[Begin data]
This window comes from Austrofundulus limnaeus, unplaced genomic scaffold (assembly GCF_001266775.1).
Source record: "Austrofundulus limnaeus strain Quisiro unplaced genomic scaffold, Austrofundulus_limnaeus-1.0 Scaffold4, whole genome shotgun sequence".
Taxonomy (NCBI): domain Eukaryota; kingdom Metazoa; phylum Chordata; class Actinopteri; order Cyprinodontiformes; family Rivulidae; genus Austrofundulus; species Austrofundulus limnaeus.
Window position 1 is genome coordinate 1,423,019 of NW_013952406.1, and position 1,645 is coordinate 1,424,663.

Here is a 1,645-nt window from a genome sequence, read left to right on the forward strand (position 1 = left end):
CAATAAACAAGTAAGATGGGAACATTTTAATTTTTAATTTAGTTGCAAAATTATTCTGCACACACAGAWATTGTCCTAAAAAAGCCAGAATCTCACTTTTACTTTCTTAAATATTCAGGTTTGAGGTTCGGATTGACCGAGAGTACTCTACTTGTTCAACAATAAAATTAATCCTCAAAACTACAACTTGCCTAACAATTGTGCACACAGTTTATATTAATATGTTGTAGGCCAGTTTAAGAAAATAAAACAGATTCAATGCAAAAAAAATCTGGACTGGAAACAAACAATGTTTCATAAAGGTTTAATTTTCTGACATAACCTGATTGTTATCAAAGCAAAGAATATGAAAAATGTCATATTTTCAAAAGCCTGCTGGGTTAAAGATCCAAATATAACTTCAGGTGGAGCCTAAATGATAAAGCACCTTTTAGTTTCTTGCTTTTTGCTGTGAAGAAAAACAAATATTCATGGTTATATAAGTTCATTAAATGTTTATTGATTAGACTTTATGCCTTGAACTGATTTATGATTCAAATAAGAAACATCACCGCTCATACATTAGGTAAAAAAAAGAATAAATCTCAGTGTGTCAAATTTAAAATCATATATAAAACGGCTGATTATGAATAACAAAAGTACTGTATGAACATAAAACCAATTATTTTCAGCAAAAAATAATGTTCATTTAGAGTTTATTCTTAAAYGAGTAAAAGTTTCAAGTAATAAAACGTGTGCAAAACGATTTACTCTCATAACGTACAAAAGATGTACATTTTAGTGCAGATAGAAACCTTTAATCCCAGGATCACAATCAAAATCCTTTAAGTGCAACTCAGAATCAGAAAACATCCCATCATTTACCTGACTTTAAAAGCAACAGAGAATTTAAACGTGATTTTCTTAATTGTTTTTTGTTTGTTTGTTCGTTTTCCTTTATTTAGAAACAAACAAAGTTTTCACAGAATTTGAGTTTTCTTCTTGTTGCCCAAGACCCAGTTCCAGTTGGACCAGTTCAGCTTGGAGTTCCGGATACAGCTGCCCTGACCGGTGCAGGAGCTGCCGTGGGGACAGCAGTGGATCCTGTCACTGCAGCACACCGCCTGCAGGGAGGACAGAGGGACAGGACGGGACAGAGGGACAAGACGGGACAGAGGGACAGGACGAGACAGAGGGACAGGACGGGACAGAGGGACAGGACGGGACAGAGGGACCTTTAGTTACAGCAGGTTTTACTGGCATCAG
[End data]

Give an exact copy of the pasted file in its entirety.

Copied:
This window comes from Austrofundulus limnaeus, unplaced genomic scaffold (assembly GCF_001266775.1).
Source record: "Austrofundulus limnaeus strain Quisiro unplaced genomic scaffold, Austrofundulus_limnaeus-1.0 Scaffold4, whole genome shotgun sequence".
Taxonomy (NCBI): domain Eukaryota; kingdom Metazoa; phylum Chordata; class Actinopteri; order Cyprinodontiformes; family Rivulidae; genus Austrofundulus; species Austrofundulus limnaeus.
Window position 1 is genome coordinate 1,423,019 of NW_013952406.1, and position 1,645 is coordinate 1,424,663.

Here is a 1,645-nt window from a genome sequence, read left to right on the forward strand (position 1 = left end):
CAATAAACAAGTAAGATGGGAACATTTTAATTTTTAATTTAGTTGCAAAATTATTCTGCACACACAGAWATTGTCCTAAAAAAGCCAGAATCTCACTTTTACTTTCTTAAATATTCAGGTTTGAGGTTCGGATTGACCGAGAGTACTCTACTTGTTCAACAATAAAATTAATCCTCAAAACTACAACTTGCCTAACAATTGTGCACACAGTTTATATTAATATGTTGTAGGCCAGTTTAAGAAAATAAAACAGATTCAATGCAAAAAAAATCTGGACTGGAAACAAACAATGTTTCATAAAGGTTTAATTTTCTGACATAACCTGATTGTTATCAAAGCAAAGAATATGAAAAATGTCATATTTTCAAAAGCCTGCTGGGTTAAAGATCCAAATATAACTTCAGGTGGAGCCTAAATGATAAAGCACCTTTTAGTTTCTTGCTTTTTGCTGTGAAGAAAAACAAATATTCATGGTTATATAAGTTCATTAAATGTTTATTGATTAGACTTTATGCCTTGAACTGATTTATGATTCAAATAAGAAACATCACCGCTCATACATTAGGTAAAAAAAAGAATAAATCTCAGTGTGTCAAATTTAAAATCATATATAAAACGGCTGATTATGAATAACAAAAGTACTGTATGAACATAAAACCAATTATTTTCAGCAAAAAATAATGTTCATTTAGAGTTTATTCTTAAAYGAGTAAAAGTTTCAAGTAATAAAACGTGTGCAAAACGATTTACTCTCATAACGTACAAAAGATGTACATTTTAGTGCAGATAGAAACCTTTAATCCCAGGATCACAATCAAAATCCTTTAAGTGCAACTCAGAATCAGAAAACATCCCATCATTTACCTGACTTTAAAAGCAACAGAGAATTTAAACGTGATTTTCTTAATTGTTTTTTGTTTGTTTGTTCGTTTTCCTTTATTTAGAAACAAACAAAGTTTTCACAGAATTTGAGTTTTCTTCTTGTTGCCCAAGACCCAGTTCCAGTTGGACCAGTTCAGCTTGGAGTTCCGGATACAGCTGCCCTGACCGGTGCAGGAGCTGCCGTGGGGACAGCAGTGGATCCTGTCACTGCAGCACACCGCCTGCAGGGAGGACAGAGGGACAGGACGGGACAGAGGGACAAGACGGGACAGAGGGACAGGACGAGACAGAGGGACAGGACGGGACAGAGGGACAGGACGGGACAGAGGGACCTTTAGTTACAGCAGGTTTTACTGGCATCAG